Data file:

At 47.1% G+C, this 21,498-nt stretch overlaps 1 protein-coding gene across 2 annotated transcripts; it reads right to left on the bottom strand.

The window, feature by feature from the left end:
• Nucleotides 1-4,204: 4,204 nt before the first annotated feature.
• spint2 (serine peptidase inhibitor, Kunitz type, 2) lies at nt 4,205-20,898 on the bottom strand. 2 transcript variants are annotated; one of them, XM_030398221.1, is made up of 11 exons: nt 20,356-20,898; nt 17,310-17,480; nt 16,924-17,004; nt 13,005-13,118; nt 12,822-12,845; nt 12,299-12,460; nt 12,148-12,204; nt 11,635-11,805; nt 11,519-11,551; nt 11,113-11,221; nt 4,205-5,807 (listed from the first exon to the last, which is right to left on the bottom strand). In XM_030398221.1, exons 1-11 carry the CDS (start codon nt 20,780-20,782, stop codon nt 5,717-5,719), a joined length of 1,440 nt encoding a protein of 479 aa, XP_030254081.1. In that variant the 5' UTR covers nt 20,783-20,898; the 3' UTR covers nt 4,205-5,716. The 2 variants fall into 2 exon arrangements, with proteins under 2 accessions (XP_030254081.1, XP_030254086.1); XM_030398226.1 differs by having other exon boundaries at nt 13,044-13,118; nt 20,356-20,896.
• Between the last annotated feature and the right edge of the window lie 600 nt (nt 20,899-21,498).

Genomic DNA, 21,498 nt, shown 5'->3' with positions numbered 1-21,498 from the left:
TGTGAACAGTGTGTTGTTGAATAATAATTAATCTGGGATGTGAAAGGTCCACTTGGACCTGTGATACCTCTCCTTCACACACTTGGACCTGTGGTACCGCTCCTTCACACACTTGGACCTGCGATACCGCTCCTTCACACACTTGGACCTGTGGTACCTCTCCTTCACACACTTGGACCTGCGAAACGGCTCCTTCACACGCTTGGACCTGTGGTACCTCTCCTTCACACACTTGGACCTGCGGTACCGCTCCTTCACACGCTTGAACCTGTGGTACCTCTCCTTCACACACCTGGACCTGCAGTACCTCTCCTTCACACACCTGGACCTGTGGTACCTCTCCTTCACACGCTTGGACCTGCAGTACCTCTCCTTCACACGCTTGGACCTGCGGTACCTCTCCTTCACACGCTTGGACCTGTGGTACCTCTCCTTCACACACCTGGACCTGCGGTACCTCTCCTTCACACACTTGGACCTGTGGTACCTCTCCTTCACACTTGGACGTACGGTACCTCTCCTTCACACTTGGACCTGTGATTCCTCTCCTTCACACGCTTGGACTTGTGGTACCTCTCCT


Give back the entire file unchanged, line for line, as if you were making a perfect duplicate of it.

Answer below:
At 47.1% G+C, this 21,498-nt stretch overlaps 1 protein-coding gene across 2 annotated transcripts; it reads right to left on the bottom strand.

The window, feature by feature from the left end:
• Nucleotides 1-4,204: 4,204 nt before the first annotated feature.
• spint2 (serine peptidase inhibitor, Kunitz type, 2) lies at nt 4,205-20,898 on the bottom strand. 2 transcript variants are annotated; one of them, XM_030398221.1, is made up of 11 exons: nt 20,356-20,898; nt 17,310-17,480; nt 16,924-17,004; nt 13,005-13,118; nt 12,822-12,845; nt 12,299-12,460; nt 12,148-12,204; nt 11,635-11,805; nt 11,519-11,551; nt 11,113-11,221; nt 4,205-5,807 (listed from the first exon to the last, which is right to left on the bottom strand). In XM_030398221.1, exons 1-11 carry the CDS (start codon nt 20,780-20,782, stop codon nt 5,717-5,719), a joined length of 1,440 nt encoding a protein of 479 aa, XP_030254081.1. In that variant the 5' UTR covers nt 20,783-20,898; the 3' UTR covers nt 4,205-5,716. The 2 variants fall into 2 exon arrangements, with proteins under 2 accessions (XP_030254081.1, XP_030254086.1); XM_030398226.1 differs by having other exon boundaries at nt 13,044-13,118; nt 20,356-20,896.
• Between the last annotated feature and the right edge of the window lie 600 nt (nt 20,899-21,498).

Genomic DNA, 21,498 nt, shown 5'->3' with positions numbered 1-21,498 from the left:
TGTGAACAGTGTGTTGTTGAATAATAATTAATCTGGGATGTGAAAGGTCCACTTGGACCTGTGATACCTCTCCTTCACACACTTGGACCTGTGGTACCGCTCCTTCACACACTTGGACCTGCGATACCGCTCCTTCACACACTTGGACCTGTGGTACCTCTCCTTCACACACTTGGACCTGCGAAACGGCTCCTTCACACGCTTGGACCTGTGGTACCTCTCCTTCACACACTTGGACCTGCGGTACCGCTCCTTCACACGCTTGAACCTGTGGTACCTCTCCTTCACACACCTGGACCTGCAGTACCTCTCCTTCACACACCTGGACCTGTGGTACCTCTCCTTCACACGCTTGGACCTGCAGTACCTCTCCTTCACACGCTTGGACCTGCGGTACCTCTCCTTCACACGCTTGGACCTGTGGTACCTCTCCTTCACACACCTGGACCTGCGGTACCTCTCCTTCACACACTTGGACCTGTGGTACCTCTCCTTCACACTTGGACGTACGGTACCTCTCCTTCACACTTGGACCTGTGATTCCTCTCCTTCACACGCTTGGACTTGTGGTACCTCTCCT